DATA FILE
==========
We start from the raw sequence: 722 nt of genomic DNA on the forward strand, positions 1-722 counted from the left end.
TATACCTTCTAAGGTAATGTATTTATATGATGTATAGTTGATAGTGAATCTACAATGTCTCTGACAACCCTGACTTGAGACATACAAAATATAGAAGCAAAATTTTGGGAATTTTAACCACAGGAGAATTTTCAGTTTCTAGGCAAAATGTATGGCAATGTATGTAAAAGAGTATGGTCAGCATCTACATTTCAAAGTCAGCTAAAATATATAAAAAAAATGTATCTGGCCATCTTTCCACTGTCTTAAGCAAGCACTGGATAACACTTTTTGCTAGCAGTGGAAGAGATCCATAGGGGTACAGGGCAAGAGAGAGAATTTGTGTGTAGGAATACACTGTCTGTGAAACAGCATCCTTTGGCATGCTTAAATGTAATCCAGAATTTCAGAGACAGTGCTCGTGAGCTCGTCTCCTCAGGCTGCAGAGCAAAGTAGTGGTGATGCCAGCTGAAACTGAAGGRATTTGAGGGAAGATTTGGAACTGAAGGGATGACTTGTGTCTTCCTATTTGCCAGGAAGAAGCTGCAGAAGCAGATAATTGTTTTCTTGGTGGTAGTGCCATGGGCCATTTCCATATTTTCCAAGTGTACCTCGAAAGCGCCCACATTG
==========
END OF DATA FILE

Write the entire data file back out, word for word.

We start from the raw sequence: 722 nt of genomic DNA on the forward strand, positions 1-722 counted from the left end.
TATACCTTCTAAGGTAATGTATTTATATGATGTATAGTTGATAGTGAATCTACAATGTCTCTGACAACCCTGACTTGAGACATACAAAATATAGAAGCAAAATTTTGGGAATTTTAACCACAGGAGAATTTTCAGTTTCTAGGCAAAATGTATGGCAATGTATGTAAAAGAGTATGGTCAGCATCTACATTTCAAAGTCAGCTAAAATATATAAAAAAAATGTATCTGGCCATCTTTCCACTGTCTTAAGCAAGCACTGGATAACACTTTTTGCTAGCAGTGGAAGAGATCCATAGGGGTACAGGGCAAGAGAGAGAATTTGTGTGTAGGAATACACTGTCTGTGAAACAGCATCCTTTGGCATGCTTAAATGTAATCCAGAATTTCAGAGACAGTGCTCGTGAGCTCGTCTCCTCAGGCTGCAGAGCAAAGTAGTGGTGATGCCAGCTGAAACTGAAGGRATTTGAGGGAAGATTTGGAACTGAAGGGATGACTTGTGTCTTCCTATTTGCCAGGAAGAAGCTGCAGAAGCAGATAATTGTTTTCTTGGTGGTAGTGCCATGGGCCATTTCCATATTTTCCAAGTGTACCTCGAAAGCGCCCACATTG